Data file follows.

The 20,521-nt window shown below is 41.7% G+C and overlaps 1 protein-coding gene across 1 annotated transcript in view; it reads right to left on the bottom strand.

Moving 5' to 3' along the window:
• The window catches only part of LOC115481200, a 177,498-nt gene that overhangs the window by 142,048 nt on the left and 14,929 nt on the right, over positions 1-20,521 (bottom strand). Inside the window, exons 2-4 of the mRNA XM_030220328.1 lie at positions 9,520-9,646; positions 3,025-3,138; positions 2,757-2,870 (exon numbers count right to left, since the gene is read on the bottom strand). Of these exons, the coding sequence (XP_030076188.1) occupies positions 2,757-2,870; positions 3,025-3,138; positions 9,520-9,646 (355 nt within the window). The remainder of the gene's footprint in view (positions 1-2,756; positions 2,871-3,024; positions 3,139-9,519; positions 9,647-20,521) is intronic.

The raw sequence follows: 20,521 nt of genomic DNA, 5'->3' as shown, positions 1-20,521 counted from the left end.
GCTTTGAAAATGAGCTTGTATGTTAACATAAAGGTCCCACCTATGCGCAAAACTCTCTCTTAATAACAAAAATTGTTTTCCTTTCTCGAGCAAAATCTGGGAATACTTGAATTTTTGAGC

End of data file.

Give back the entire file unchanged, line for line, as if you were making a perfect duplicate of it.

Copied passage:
The 20,521-nt window shown below is 41.7% G+C and overlaps 1 protein-coding gene across 1 annotated transcript in view; it reads right to left on the bottom strand.

Moving 5' to 3' along the window:
• The window catches only part of LOC115481200, a 177,498-nt gene that overhangs the window by 142,048 nt on the left and 14,929 nt on the right, over positions 1-20,521 (bottom strand). Inside the window, exons 2-4 of the mRNA XM_030220328.1 lie at positions 9,520-9,646; positions 3,025-3,138; positions 2,757-2,870 (exon numbers count right to left, since the gene is read on the bottom strand). Of these exons, the coding sequence (XP_030076188.1) occupies positions 2,757-2,870; positions 3,025-3,138; positions 9,520-9,646 (355 nt within the window). The remainder of the gene's footprint in view (positions 1-2,756; positions 2,871-3,024; positions 3,139-9,519; positions 9,647-20,521) is intronic.

The raw sequence follows: 20,521 nt of genomic DNA, 5'->3' as shown, positions 1-20,521 counted from the left end.
GCTTTGAAAATGAGCTTGTATGTTAACATAAAGGTCCCACCTATGCGCAAAACTCTCTCTTAATAACAAAAATTGTTTTCCTTTCTCGAGCAAAATCTGGGAATACTTGAATTTTTGAGC